Wahhabis had foreign support, had greater financial capabilities than traditionalists. The Wahhabis were youth-oriented and, politically, dogmatically, were more attractive than traditionalists. At first, the process of "Wahhabization" was slow, its successes among Muslims in the North Caucasus were modest. However, non-traditionalists, being active, involved young people in their circles (jamaats), often from dysfunctional families. The offensive nature of the Wahhabis in Dagestan, Chechnya, led to conflicts between supporters of Sufi Islam and the bearers of "pure Islam." In 1991–1995 in Dagestan, in the Kizilyurt, Kazbekov districts, and the city of Makhachkala, many armed clashes occurred between Wahhabis and representatives of traditional Islam (Akayev, 2004).
After the events of August 1996 in Chechnya, military courts were created, staffed exclusively by Wahhabis. In Chechnya, Wahhabi ideas penetrated thanks to the supporters of Wahhabism, who found themselves in the power structures of the regime. They took radical measures: they dismissed secular courts, created Sharia courts, carrying out appropriate legal proceedings on their basis. The Wahhabis persistently sought to Islamize the whole life of the Chechens and build the Sharia republic. However, these artificially imposed processes did not receive mass support because the majority of the population opposed it. Nevertheless, the radicals persistently imposed a line of Shariahization of the Chechen population. The part of the youth that was indifferent to the spiritual, religious, political processes that found themselves marginal after the collapse of the USSR was particularly affected.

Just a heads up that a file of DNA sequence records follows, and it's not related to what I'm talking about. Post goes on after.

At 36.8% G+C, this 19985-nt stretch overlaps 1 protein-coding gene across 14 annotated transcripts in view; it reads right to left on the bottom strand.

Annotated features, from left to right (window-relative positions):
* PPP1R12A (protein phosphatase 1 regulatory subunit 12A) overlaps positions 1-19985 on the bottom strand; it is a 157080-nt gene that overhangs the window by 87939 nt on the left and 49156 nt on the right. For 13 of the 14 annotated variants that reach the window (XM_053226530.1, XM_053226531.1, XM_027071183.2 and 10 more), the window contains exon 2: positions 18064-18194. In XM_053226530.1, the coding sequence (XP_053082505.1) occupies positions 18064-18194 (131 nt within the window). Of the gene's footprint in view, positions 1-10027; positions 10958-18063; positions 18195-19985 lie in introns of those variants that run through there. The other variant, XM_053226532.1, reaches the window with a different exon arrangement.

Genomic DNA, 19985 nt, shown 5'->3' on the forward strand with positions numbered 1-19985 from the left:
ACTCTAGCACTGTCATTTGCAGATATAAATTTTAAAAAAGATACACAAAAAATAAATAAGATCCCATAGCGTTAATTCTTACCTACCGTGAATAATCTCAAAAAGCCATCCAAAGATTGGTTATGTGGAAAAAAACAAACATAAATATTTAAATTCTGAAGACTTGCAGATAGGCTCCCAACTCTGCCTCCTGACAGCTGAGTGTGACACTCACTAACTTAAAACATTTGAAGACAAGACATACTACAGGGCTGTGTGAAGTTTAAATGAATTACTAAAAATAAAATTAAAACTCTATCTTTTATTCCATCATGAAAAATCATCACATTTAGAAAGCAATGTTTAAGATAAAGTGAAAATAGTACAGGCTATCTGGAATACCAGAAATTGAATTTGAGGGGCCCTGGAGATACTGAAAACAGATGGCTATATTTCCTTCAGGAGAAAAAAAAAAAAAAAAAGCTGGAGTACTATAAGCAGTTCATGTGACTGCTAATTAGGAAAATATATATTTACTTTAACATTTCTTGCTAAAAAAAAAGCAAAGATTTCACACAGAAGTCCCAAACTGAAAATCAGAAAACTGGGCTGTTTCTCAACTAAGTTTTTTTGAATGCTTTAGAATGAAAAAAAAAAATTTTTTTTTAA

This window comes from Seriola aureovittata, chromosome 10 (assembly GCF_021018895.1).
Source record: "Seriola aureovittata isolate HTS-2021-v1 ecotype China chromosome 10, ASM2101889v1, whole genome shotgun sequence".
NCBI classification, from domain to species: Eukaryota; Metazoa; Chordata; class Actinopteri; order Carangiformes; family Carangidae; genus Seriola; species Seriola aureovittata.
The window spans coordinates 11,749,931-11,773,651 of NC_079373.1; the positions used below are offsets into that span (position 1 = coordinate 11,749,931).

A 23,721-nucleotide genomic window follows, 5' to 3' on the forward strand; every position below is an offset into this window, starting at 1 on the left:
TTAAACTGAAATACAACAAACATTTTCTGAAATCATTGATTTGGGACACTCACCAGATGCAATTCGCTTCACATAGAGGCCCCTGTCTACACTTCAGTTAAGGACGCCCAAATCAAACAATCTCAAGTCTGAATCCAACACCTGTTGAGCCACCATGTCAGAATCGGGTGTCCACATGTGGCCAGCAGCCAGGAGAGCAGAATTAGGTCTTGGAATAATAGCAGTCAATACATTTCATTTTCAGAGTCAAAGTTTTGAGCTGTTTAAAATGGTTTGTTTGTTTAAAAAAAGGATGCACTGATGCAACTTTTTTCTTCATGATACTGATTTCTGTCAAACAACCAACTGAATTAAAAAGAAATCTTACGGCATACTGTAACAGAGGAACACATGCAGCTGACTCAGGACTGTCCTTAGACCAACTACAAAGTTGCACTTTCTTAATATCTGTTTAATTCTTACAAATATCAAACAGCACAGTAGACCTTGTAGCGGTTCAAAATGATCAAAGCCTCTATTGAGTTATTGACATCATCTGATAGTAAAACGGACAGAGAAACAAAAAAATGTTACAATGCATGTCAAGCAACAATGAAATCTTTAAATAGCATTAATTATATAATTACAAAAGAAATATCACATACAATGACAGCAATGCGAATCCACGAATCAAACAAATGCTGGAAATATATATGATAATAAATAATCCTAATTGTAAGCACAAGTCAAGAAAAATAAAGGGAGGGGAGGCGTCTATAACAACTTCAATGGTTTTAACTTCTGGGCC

Prosecutor of the Republic of Dagestan Yaraliev (2002) writes about the processes of active "Islamization" of Dagestan and the participation of Wahhabis in them: "... in 1992–1996, with the participation of Islamic sponsors (international Islamic organizations), about 40 mosques were built in Dagestan, 16 mosques and five were repaired Madrasah, which spent 1 million dollars. 12 higher, 136 secondaries and 203 primary religious, educational institutions were opened in the republic, where 14 thousand children and youth studied annually." Kisriev (2007) characterizes the religious and political situation that developed during the described period as follows: "In Dagestan, two irreconcilable Islamic trends — Wahhabi and Tariqatis — were very clearly identified during re-Islamization. Their activity, determination and confrontation among themselves reached the most extreme degrees and, in the end, a bloody climax – the August-September war of 1999. "
The Wahhabis carried out activities in Dagestan, imposing "true Islam," the author cited considers it a re-Islamization. However, in reality, this situation reflected the clash between Sufism, traditional for the region, of the Islamic movement, and the Islamic movement, previously unknown for this region, which was popularly called "Wahhabism." The traditionalists rejected the ideology and practice of Wahhabism when they tried in every possible way to impose them, believing the former to be not true Muslims.